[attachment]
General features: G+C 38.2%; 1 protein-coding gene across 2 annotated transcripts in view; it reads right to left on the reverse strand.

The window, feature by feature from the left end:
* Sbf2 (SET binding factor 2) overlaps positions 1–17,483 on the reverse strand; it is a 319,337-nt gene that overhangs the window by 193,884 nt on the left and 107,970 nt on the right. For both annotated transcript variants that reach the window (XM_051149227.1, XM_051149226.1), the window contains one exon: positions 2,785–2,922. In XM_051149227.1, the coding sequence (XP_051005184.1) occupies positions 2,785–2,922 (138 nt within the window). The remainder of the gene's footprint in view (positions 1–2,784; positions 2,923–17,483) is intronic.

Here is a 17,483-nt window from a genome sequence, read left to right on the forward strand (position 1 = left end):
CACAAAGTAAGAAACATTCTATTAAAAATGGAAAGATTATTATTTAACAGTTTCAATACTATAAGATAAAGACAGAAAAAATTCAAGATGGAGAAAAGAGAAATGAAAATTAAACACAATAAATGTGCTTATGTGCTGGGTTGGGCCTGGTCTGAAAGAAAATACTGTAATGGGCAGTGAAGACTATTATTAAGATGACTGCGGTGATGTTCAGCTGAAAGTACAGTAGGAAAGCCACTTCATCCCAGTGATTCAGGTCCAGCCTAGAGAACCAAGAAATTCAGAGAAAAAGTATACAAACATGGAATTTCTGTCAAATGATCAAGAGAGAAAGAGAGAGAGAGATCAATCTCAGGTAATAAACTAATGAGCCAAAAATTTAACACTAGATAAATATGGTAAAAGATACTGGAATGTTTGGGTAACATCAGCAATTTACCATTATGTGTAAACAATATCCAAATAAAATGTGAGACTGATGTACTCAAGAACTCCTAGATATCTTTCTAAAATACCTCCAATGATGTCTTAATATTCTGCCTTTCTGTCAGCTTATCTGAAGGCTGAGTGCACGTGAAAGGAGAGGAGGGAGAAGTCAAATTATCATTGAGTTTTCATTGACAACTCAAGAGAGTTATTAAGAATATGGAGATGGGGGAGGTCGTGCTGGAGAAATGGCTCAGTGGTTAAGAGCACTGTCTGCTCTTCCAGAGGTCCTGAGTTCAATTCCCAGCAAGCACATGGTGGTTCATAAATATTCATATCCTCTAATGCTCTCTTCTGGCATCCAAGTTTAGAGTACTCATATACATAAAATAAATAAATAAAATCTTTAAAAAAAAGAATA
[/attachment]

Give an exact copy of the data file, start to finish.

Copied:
General features: G+C 38.2%; 1 protein-coding gene across 2 annotated transcripts in view; it reads right to left on the reverse strand.

The window, feature by feature from the left end:
* Sbf2 (SET binding factor 2) overlaps positions 1–17,483 on the reverse strand; it is a 319,337-nt gene that overhangs the window by 193,884 nt on the left and 107,970 nt on the right. For both annotated transcript variants that reach the window (XM_051149227.1, XM_051149226.1), the window contains one exon: positions 2,785–2,922. In XM_051149227.1, the coding sequence (XP_051005184.1) occupies positions 2,785–2,922 (138 nt within the window). The remainder of the gene's footprint in view (positions 1–2,784; positions 2,923–17,483) is intronic.

Here is a 17,483-nt window from a genome sequence, read left to right on the forward strand (position 1 = left end):
CACAAAGTAAGAAACATTCTATTAAAAATGGAAAGATTATTATTTAACAGTTTCAATACTATAAGATAAAGACAGAAAAAATTCAAGATGGAGAAAAGAGAAATGAAAATTAAACACAATAAATGTGCTTATGTGCTGGGTTGGGCCTGGTCTGAAAGAAAATACTGTAATGGGCAGTGAAGACTATTATTAAGATGACTGCGGTGATGTTCAGCTGAAAGTACAGTAGGAAAGCCACTTCATCCCAGTGATTCAGGTCCAGCCTAGAGAACCAAGAAATTCAGAGAAAAAGTATACAAACATGGAATTTCTGTCAAATGATCAAGAGAGAAAGAGAGAGAGAGATCAATCTCAGGTAATAAACTAATGAGCCAAAAATTTAACACTAGATAAATATGGTAAAAGATACTGGAATGTTTGGGTAACATCAGCAATTTACCATTATGTGTAAACAATATCCAAATAAAATGTGAGACTGATGTACTCAAGAACTCCTAGATATCTTTCTAAAATACCTCCAATGATGTCTTAATATTCTGCCTTTCTGTCAGCTTATCTGAAGGCTGAGTGCACGTGAAAGGAGAGGAGGGAGAAGTCAAATTATCATTGAGTTTTCATTGACAACTCAAGAGAGTTATTAAGAATATGGAGATGGGGGAGGTCGTGCTGGAGAAATGGCTCAGTGGTTAAGAGCACTGTCTGCTCTTCCAGAGGTCCTGAGTTCAATTCCCAGCAAGCACATGGTGGTTCATAAATATTCATATCCTCTAATGCTCTCTTCTGGCATCCAAGTTTAGAGTACTCATATACATAAAATAAATAAATAAAATCTTTAAAAAAAAGAATA